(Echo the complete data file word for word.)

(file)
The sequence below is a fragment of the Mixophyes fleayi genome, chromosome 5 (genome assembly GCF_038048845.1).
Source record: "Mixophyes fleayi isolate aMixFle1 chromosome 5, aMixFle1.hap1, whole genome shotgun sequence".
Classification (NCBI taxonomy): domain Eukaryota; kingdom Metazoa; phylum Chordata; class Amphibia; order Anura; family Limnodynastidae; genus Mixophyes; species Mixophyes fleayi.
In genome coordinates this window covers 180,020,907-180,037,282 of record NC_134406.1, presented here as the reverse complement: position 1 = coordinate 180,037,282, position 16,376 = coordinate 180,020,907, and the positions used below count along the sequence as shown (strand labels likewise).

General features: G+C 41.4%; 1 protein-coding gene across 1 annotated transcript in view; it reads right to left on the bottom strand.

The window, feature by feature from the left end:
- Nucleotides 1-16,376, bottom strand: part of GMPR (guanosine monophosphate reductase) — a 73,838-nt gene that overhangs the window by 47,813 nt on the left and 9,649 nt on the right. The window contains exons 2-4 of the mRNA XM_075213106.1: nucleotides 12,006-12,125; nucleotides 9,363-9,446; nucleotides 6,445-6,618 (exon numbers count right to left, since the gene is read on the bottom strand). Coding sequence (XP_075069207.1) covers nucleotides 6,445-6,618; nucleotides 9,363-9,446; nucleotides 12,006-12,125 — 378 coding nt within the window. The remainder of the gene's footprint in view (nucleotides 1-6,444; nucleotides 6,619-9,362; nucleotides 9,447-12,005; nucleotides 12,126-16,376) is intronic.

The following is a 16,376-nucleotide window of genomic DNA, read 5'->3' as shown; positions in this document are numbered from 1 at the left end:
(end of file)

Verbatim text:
The sequence below is a fragment of the Mixophyes fleayi genome, chromosome 5 (genome assembly GCF_038048845.1).
Source record: "Mixophyes fleayi isolate aMixFle1 chromosome 5, aMixFle1.hap1, whole genome shotgun sequence".
Classification (NCBI taxonomy): domain Eukaryota; kingdom Metazoa; phylum Chordata; class Amphibia; order Anura; family Limnodynastidae; genus Mixophyes; species Mixophyes fleayi.
In genome coordinates this window covers 180,020,907-180,037,282 of record NC_134406.1, presented here as the reverse complement: position 1 = coordinate 180,037,282, position 16,376 = coordinate 180,020,907, and the positions used below count along the sequence as shown (strand labels likewise).

General features: G+C 41.4%; 1 protein-coding gene across 1 annotated transcript in view; it reads right to left on the bottom strand.

The window, feature by feature from the left end:
- Nucleotides 1-16,376, bottom strand: part of GMPR (guanosine monophosphate reductase) — a 73,838-nt gene that overhangs the window by 47,813 nt on the left and 9,649 nt on the right. The window contains exons 2-4 of the mRNA XM_075213106.1: nucleotides 12,006-12,125; nucleotides 9,363-9,446; nucleotides 6,445-6,618 (exon numbers count right to left, since the gene is read on the bottom strand). Coding sequence (XP_075069207.1) covers nucleotides 6,445-6,618; nucleotides 9,363-9,446; nucleotides 12,006-12,125 — 378 coding nt within the window. The remainder of the gene's footprint in view (nucleotides 1-6,444; nucleotides 6,619-9,362; nucleotides 9,447-12,005; nucleotides 12,126-16,376) is intronic.

The following is a 16,376-nucleotide window of genomic DNA, read 5'->3' as shown; positions in this document are numbered from 1 at the left end: